For every hunter there are animals or hunts that stand out in stark contrast from the crowded halls of our memories. They may be a first of a species or an incredible occurance but one thing is for certain, each of these kindles a fire for what is to come.
The end of the fall hunting season is every hunter’s time of remorse. Growing up I hated it when the fall would end, even though I was able to hunt in my home state with a bow until the beginning of January, and I would start to dream about the next September archery season and chasing mule deer.
Then my dad and I discovered spring turkey hunting. Initially we strictly looked at it as a way to temporarily satisfy our hunting obsession in the spring since the fall was seemingly so far away. Well, after stalking, decoying, and calling turkeys in the fresh spring air and having success with both the scatter gun and the bow, we were absolutely hooked!
One particular spring, the 2nd or 3rd year in our growing turkey addiction, the Meleagris gallopavo fell to the stick and string on two occasions on the same Wildlife Management Area in southwest North Dakota. The first was on a rainy afternoon with my Black Widow recurve, shooting old Gamegetter II Easton arrows, fletched with turkey feathers from my first turkey shot with a shotgun the year prior. Spotting the turkeys from a distance, this was a simple spot and stalk/ambush hunt and the Black Widow sent the old aluminum arrow straight to the mark in short order.
The second was a major lesson teacher on the use of a jake decoy in conjunction with a hen decoy. Running the home video recorder and not having any turkeys respond to our calling and decoy setup, I left the security of the tree rows to pick up the hen decoy out in the field to relocate to a new area and had a jake come running to within 15 yards while I was standing right next to the decoy. He suddenly got nervous and turned and ran. We assumed it was due to our presence, until we turned around to see a giant tom now coming in. He obviously paid no attention to our hen decoy until he saw that nosy little jake coming in and that was all it took. When the tom went just below a small hill on his way to us, Dad and I both quickly ducked back in the trees and got set up. Within seconds his fan appeared on the horizon, and continuing to within archery range, Dad sent an arrow on its way and the rest is history.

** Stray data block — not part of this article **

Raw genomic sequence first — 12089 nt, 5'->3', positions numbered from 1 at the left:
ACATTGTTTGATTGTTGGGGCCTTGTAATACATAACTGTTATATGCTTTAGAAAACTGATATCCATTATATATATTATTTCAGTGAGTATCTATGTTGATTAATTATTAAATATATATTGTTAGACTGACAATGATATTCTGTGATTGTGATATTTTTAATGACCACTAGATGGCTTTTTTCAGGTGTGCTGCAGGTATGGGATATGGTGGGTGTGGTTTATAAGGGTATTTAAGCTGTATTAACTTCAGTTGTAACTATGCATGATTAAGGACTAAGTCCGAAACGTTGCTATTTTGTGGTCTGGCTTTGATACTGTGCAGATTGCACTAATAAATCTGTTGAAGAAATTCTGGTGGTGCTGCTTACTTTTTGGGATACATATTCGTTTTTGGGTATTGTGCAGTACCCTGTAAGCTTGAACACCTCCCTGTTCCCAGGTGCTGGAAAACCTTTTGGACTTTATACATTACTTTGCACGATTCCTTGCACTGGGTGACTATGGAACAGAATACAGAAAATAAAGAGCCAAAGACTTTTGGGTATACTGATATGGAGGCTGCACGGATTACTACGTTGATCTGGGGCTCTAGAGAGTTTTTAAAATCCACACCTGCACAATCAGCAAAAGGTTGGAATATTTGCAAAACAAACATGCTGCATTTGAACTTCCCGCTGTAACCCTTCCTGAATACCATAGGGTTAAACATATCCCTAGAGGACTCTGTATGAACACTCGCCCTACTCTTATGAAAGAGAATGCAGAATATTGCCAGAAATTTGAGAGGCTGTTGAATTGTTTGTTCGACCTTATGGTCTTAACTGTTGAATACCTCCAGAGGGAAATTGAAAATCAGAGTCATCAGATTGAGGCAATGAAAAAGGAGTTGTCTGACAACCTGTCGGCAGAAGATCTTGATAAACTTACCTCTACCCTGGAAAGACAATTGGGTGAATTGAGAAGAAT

Turkey hunting became more than just a passing spring activity to get us through until the fall big game seasons we loved so much. It was now a part of what we did and looked forward to each and every spring...and still is to this day!
I’ve always said and will hold to the day I die that killing turkeys is easy, hunting turkeys isn’t. My first bird was like a drive by shooting in some inner-city slum: I’d been busting my 12 year old butt for days ineffectually trying to coax a big old gobbler into range of my shotgun when on the drive back to my grandpa’s cabin for lunch we spotted a group of birds strutting a short distance down a National Forest two track. There was a chaotic scramble for gun and shells, a mad dash after the birds and a lucky shot that resulted in my first turkey. Not something I remember fondly but I killed that bird and now it was time to learn to hunt them.
A couple of years later I had grown both in stature and knowledge and still hadn’t managed to properly dupe a wise old Tom but I hadn’t resorted to the bushwacking life either so there was progress and it all came to a vibrant red, white and blue head one foggy Michigan morning.
I had properly roosted the big Tom the evening before. I knew he was gobbling from the big split oak at the edge of the beaver flooded woods about 100 yards in from the southeast edge of the field. I also knew exactly where I needed to set up the next morning.
As the grey light of dawn began to reveal damp surroundings the old bird ripped a gobble from his perch. I had my decoys set up less than 150 yards away in the corn stubble leftover from last autumn’s harvest. I waited until I heard him flydown before I let go with my first seductive yelp. It worked! He immediately fired back and within seconds I saw him slip into the field about fifty yards off my right shoulder. A sweet little purr had him break into a half strut trot and before I could believe it he was strutting next to my hen decoy.
The only problem was I’d placed the decoy on my right side and being right handed had to twist to get on the bird. Luckily, he turned his fan to me and I was smart enough to make my move then. As he came around and his head cleared I clucked loudly to make him break strut, the shotgun blast shattered the misty silence and with it my turkey killer status. I had graduated from marauder to hunter and the journey continues each spring.